“A class-of-one claim is stated when a plaintiff alleges that a defendant intentionally treated [it] differently from others who are similarly situated and that no rational basis existed for the difference in treatment.” Mathers v. Wright, 636 F.3d 396, 399 (8th Cir.2011). To state a class-of-one claim, the “ ‘plaintiff must ․ provide a specific and detailed account of the nature of the preferred treatment of the favored class, especially when the state actors exercise broad discretion to balance a number of legitimate considerations.’ “ Robbins v. Becker, 794 F.3d 988, 996 (8th Cir.2015) (quoting Nolan v. Thompson, 521 F.3d 983, 990 (8th Cir.2008)).
Relying on Olech, 528 U.S. at 564, Higgins seems to argue that “[b]ecause the District gave false reasons” as to why the District did not award the work to Higgins, the District subjected Higgins to “irrational and intentional differential treatment when compared with similarly situated individuals.” But nothing in Higgins's pleadings alleges another contractor, whose employees were members of a different union, was “ ‘identical or directly comparable to [Higgins] in all material aspects.’ “ Robbins, 794 F.3d at 996 (quoting Reget v. City of La Crosse, 595 F.3d 691, 695 (7th Cir.2010)).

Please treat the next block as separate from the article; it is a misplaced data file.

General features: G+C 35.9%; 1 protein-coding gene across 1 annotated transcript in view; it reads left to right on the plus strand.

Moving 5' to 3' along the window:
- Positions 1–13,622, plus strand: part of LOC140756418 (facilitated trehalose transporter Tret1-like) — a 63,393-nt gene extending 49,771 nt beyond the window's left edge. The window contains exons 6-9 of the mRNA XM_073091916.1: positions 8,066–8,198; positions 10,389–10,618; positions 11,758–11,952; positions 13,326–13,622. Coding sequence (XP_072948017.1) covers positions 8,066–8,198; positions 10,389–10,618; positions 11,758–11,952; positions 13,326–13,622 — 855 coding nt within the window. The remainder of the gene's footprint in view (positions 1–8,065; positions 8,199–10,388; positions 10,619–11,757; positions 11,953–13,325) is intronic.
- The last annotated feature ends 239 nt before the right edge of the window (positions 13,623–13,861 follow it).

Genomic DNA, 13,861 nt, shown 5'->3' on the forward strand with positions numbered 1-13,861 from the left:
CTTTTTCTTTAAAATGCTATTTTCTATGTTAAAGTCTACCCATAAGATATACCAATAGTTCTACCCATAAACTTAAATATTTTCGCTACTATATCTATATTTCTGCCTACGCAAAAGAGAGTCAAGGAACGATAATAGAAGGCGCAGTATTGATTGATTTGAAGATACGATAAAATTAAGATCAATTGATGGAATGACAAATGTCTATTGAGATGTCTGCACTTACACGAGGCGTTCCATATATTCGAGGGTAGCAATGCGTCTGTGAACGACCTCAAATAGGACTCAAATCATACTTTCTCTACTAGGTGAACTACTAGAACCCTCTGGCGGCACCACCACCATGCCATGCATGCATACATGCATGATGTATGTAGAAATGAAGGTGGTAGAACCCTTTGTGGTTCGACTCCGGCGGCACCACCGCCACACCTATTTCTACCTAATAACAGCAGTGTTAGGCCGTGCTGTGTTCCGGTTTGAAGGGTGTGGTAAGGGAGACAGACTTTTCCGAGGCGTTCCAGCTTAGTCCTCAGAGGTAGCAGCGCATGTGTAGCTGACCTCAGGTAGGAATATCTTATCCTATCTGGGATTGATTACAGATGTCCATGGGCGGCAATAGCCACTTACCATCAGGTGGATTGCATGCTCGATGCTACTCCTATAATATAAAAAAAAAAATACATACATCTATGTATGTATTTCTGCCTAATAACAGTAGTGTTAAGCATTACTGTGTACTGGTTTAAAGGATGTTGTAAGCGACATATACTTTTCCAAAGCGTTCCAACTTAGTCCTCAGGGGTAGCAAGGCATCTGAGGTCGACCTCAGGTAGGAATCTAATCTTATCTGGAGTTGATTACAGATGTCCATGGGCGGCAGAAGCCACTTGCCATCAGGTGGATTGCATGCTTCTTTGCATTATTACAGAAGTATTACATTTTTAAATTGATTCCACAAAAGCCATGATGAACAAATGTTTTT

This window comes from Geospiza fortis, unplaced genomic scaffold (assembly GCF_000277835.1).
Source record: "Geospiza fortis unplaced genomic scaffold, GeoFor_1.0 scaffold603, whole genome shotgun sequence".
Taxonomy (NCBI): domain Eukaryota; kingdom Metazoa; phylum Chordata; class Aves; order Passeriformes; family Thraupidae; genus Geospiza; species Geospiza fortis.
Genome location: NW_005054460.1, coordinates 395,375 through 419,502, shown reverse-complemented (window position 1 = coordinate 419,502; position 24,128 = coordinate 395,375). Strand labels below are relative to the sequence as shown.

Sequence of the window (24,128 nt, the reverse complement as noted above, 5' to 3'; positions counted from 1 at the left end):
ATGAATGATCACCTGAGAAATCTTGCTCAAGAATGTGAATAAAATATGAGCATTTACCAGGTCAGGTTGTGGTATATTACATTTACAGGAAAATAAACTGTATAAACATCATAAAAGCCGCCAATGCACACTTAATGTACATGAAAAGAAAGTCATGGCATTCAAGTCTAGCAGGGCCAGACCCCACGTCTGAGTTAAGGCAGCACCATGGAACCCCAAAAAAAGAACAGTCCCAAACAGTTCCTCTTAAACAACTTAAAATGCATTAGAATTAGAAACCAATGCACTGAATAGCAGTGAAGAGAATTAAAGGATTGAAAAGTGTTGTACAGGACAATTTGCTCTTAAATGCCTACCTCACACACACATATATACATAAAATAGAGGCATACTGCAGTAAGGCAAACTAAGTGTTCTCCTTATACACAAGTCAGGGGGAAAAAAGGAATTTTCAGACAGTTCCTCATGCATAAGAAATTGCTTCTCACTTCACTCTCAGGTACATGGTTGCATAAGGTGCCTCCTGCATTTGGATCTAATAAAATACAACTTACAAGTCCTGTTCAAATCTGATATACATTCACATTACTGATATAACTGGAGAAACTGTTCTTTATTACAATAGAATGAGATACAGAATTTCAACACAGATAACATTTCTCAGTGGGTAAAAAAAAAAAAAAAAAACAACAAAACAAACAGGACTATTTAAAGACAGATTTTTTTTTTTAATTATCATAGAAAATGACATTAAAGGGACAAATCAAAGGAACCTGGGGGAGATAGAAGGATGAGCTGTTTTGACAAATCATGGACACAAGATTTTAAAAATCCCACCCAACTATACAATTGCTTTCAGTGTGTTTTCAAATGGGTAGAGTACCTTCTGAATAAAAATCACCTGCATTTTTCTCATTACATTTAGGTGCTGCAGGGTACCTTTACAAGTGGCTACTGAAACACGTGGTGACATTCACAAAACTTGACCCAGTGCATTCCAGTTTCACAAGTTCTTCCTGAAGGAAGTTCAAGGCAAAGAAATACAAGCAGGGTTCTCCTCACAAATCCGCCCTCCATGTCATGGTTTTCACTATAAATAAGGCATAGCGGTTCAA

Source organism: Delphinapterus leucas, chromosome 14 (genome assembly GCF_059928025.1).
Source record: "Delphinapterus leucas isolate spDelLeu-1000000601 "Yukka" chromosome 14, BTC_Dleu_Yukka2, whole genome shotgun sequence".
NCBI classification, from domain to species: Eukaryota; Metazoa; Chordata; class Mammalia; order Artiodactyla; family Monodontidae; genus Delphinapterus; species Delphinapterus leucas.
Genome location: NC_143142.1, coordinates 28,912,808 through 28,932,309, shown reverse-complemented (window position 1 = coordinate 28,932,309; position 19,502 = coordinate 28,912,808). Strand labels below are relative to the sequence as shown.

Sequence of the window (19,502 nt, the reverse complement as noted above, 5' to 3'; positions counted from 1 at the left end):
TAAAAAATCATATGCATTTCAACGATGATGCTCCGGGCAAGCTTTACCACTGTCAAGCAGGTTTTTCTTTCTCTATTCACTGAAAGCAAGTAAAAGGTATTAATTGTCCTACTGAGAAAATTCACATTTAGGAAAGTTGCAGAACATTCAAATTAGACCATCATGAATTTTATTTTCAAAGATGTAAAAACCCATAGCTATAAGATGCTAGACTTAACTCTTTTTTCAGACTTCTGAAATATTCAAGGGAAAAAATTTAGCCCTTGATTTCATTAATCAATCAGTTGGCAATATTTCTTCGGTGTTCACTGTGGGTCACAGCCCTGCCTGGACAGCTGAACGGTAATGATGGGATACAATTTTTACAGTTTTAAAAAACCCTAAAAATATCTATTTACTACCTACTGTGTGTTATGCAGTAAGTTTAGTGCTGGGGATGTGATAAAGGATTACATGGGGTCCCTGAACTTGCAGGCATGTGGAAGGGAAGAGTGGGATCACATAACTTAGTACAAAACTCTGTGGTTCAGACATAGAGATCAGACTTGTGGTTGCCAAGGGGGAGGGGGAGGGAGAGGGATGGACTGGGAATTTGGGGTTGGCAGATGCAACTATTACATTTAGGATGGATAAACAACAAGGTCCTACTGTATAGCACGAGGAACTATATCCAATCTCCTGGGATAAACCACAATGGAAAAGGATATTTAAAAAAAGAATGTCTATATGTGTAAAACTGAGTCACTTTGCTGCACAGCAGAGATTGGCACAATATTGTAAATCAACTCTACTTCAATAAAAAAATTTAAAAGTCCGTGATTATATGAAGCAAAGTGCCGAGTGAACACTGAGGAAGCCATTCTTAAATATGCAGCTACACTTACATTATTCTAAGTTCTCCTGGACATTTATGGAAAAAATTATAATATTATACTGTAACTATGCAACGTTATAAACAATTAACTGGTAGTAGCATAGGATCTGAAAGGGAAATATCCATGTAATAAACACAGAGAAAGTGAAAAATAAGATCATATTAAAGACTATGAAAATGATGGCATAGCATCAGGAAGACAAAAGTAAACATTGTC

Furthermore, “a class-of-one claim does not extend to cases where the rules are uniformly applicable and a state official exercises his ‘discretionary authority based on subjective, individualized determinations.’ “ Novotny v. Tripp County, 664 F.3d 1173, 1179 (8th Cir.2011) (quoting Engquist v. Or. Dep't of Agric., 553 U.S. 591, 602 (2008)); cf. Corey Airport Servs., Inc. v. Clear Channel Outdoor, Inc., 682 F.3d 1293, 1298 (11th Cir .2012) (per curiam) (observing, “Every government-run bid process” “involves winners and losers: selection of a winner inherently involves a kind of discrimination in itself”). Here, the District explicitly reserved the right to award the contract “in [its] best interest,” and “to select a Bidder other than the lowest.” Higgins has not stated an equal protection claim.
2. Due Process